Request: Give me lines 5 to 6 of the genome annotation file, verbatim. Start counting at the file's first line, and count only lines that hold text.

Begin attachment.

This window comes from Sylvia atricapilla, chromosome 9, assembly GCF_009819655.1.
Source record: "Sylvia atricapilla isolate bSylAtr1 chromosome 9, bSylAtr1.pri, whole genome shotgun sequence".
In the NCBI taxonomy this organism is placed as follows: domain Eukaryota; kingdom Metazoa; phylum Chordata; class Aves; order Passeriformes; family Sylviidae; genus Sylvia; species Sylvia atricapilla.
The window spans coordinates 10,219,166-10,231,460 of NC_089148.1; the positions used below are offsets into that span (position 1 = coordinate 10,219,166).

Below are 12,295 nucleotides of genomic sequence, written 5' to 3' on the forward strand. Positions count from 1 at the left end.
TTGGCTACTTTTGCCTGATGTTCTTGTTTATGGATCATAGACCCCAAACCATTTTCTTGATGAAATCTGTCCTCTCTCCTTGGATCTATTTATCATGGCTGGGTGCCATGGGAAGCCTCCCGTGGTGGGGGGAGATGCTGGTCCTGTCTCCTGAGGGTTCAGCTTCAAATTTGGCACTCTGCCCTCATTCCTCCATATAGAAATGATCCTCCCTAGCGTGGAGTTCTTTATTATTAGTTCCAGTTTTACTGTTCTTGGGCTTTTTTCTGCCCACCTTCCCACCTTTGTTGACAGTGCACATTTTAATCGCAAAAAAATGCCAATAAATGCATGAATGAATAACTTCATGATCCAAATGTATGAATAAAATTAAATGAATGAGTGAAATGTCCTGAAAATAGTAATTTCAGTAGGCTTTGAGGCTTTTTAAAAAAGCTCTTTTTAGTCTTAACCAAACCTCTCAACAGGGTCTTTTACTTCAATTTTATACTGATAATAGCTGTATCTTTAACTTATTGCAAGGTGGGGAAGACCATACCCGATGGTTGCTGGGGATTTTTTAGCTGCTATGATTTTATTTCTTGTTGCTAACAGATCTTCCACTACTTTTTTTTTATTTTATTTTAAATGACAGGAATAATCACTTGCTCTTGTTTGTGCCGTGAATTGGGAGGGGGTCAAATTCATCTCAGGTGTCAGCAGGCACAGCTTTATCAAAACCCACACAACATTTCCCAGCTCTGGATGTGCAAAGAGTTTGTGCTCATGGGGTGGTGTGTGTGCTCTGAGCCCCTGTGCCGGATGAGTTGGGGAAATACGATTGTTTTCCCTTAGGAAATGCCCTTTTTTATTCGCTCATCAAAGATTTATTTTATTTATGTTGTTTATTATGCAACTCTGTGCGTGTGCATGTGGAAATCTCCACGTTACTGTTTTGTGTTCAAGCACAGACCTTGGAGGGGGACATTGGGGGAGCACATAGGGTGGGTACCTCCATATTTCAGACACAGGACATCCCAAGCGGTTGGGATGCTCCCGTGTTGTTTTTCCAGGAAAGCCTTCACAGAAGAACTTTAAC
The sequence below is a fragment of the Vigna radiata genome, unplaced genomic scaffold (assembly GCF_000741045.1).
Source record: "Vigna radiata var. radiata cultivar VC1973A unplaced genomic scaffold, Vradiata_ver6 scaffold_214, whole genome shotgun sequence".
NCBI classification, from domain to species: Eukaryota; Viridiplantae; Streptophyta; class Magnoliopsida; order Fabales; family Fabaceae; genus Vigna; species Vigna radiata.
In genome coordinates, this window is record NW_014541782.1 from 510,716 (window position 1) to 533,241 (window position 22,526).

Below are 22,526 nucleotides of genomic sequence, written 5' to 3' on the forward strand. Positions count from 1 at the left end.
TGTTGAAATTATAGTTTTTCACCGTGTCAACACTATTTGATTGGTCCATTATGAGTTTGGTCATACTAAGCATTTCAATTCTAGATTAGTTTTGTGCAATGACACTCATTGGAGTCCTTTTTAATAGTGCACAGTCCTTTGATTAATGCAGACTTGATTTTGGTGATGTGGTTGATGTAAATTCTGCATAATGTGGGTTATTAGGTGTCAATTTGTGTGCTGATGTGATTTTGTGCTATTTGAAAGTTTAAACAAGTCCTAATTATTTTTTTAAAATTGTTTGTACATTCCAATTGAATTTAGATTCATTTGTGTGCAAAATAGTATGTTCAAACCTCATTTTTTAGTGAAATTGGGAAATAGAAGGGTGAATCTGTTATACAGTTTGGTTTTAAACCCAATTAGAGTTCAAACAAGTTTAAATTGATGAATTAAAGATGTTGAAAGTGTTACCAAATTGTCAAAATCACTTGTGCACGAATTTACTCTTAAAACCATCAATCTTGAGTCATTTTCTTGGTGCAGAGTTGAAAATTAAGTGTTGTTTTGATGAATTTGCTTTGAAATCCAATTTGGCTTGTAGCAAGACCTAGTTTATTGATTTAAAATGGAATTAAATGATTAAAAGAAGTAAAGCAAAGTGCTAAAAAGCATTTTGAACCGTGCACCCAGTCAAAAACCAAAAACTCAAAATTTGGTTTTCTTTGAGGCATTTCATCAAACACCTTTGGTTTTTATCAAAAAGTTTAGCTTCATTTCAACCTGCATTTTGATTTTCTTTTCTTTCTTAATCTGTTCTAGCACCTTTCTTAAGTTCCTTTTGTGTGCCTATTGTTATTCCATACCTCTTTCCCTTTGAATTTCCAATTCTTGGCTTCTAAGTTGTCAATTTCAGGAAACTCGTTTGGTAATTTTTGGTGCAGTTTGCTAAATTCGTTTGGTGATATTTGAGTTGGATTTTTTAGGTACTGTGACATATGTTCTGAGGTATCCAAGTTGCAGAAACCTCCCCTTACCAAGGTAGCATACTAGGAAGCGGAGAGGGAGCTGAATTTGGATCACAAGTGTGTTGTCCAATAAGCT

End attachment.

Below are 12,295 nucleotides of genomic sequence, written 5' to 3' on the forward strand. Positions count from 1 at the left end.
TTGGCTACTTTTGCCTGATGTTCTTGTTTATGGATCATAGACCCCAAACCATTTTCTTGATGAAATCTGTCCTCTCTCCTTGGATCTATTTATCATGGCTGGGTGCCATGGGAAGCCTCCCGTGGTGGGGGGAGATGCTGGTCCTGTCTCCTGAGGGTTCAGCTTCAAATTTGGCACTCTGCCCTCATTCCTCCATATAGAAATGATCCTCCCTAGCGTGGAGTTCTTTATTATTAGTTCCAGTTTTACTGTTCTTGGGCTTTTTTCTGCCCACCTTCCCACCTTTGTTGACAGTGCACATTTTAATCGCAAAAAAATGCCAATAAATGCATGAATGAATAACTTCATGATCCAAATGTATGAATAAAATTAAATGAATGAGTGAAATGTCCTGAAAATAGTAATTTCAGTAGGCTTTGAGGCTTTTTAAAAAAGCTCTTTTTAGTCTTAACCAAACCTCTCAACAGGGTCTTTTACTTCAATTTTATACTGATAATAGCTGTATCTTTAACTTATTGCAAGGTGGGGAAGACCATACCCGATGGTTGCTGGGGATTTTTTAGCTGCTATGATTTTATTTCTTGTTGCTAACAGATCTTCCACTACTTTTTTTTTATTTTATTTTAAATGACAGGAATAATCACTTGCTCTTGTTTGTGCCGTGAATTGGGAGGGGGTCAAATTCATCTCAGGTGTCAGCAGGCACAGCTTTATCAAAACCCACACAACATTTCCCAGCTCTGGATGTGCAAAGAGTTTGTGCTCATGGGGTGGTGTGTGTGCTCTGAGCCCCTGTGCCGGATGAGTTGGGGAAATACGATTGTTTTCCCTTAGGAAATGCCCTTTTTTATTCGCTCATCAAAGATTTATTTTATTTATGTTGTTTATTATGCAACTCTGTGCGTGTGCATGTGGAAATCTCCACGTTACTGTTTTGTGTTCAAGCACAGACCTTGGAGGGGGACATTGGGGGAGCACATAGGGTGGGTACCTCCATATTTCAGACACAGGACATCCCAAGCGGTTGGGATGCTCCCGTGTTGTTTTTCCAGGAAAGCCTTCACAGAAGAACTTTAAC